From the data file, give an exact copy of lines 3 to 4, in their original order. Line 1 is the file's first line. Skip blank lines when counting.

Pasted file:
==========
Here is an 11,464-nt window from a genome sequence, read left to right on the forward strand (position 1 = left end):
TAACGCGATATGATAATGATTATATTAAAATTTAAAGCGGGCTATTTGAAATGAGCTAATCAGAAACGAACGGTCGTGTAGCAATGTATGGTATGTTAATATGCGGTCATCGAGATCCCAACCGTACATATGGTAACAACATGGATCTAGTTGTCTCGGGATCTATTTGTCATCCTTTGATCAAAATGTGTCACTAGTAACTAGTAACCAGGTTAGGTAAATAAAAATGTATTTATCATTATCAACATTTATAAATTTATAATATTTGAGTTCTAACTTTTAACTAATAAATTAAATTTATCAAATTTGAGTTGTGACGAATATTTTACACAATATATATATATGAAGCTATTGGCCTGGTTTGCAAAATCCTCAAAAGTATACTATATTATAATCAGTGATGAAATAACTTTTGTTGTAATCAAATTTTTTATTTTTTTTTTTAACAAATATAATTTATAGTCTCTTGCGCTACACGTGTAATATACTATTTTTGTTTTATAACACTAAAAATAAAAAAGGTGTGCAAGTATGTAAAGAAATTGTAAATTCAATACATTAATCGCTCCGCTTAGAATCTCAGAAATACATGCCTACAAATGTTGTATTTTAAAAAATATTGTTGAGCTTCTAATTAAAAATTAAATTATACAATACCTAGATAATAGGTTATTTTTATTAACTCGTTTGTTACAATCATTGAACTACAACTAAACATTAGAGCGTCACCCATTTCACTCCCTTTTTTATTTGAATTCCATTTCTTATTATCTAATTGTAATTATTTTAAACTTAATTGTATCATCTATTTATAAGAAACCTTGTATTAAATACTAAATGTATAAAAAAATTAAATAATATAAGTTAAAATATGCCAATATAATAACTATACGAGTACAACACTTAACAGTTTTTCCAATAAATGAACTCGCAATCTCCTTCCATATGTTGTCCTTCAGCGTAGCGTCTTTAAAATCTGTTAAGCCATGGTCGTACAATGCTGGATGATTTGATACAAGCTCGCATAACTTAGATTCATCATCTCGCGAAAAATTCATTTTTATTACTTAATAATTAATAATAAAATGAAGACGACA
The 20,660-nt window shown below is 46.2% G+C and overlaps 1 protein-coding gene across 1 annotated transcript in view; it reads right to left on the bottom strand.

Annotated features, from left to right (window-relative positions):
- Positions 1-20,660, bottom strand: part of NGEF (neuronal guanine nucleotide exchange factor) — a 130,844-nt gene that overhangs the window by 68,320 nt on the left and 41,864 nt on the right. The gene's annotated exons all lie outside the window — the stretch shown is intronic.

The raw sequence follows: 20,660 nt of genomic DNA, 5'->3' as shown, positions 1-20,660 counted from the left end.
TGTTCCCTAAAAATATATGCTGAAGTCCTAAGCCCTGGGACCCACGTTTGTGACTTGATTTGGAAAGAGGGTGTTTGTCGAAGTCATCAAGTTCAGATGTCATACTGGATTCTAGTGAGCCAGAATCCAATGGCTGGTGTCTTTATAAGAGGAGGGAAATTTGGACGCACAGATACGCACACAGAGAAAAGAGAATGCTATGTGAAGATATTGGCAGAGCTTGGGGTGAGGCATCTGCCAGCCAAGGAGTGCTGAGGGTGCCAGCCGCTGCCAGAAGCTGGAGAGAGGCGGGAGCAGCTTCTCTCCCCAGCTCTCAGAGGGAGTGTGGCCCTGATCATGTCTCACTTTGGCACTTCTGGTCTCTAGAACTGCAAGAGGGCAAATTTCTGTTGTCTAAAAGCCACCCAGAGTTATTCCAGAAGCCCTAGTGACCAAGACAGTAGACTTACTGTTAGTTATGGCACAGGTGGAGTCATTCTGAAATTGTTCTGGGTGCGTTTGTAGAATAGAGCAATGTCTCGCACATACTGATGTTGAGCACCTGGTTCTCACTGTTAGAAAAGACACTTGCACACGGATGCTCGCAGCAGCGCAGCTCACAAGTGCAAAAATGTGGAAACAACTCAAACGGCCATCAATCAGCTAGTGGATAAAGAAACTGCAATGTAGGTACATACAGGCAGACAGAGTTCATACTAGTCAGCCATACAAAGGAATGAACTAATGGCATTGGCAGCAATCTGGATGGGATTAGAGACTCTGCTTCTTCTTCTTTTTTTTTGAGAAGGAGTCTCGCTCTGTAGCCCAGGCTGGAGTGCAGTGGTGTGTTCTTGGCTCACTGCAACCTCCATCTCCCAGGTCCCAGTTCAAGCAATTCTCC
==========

The 20,660-nt window shown below is 46.2% G+C and overlaps 1 protein-coding gene across 1 annotated transcript in view; it reads right to left on the bottom strand.

Annotated features, from left to right (window-relative positions):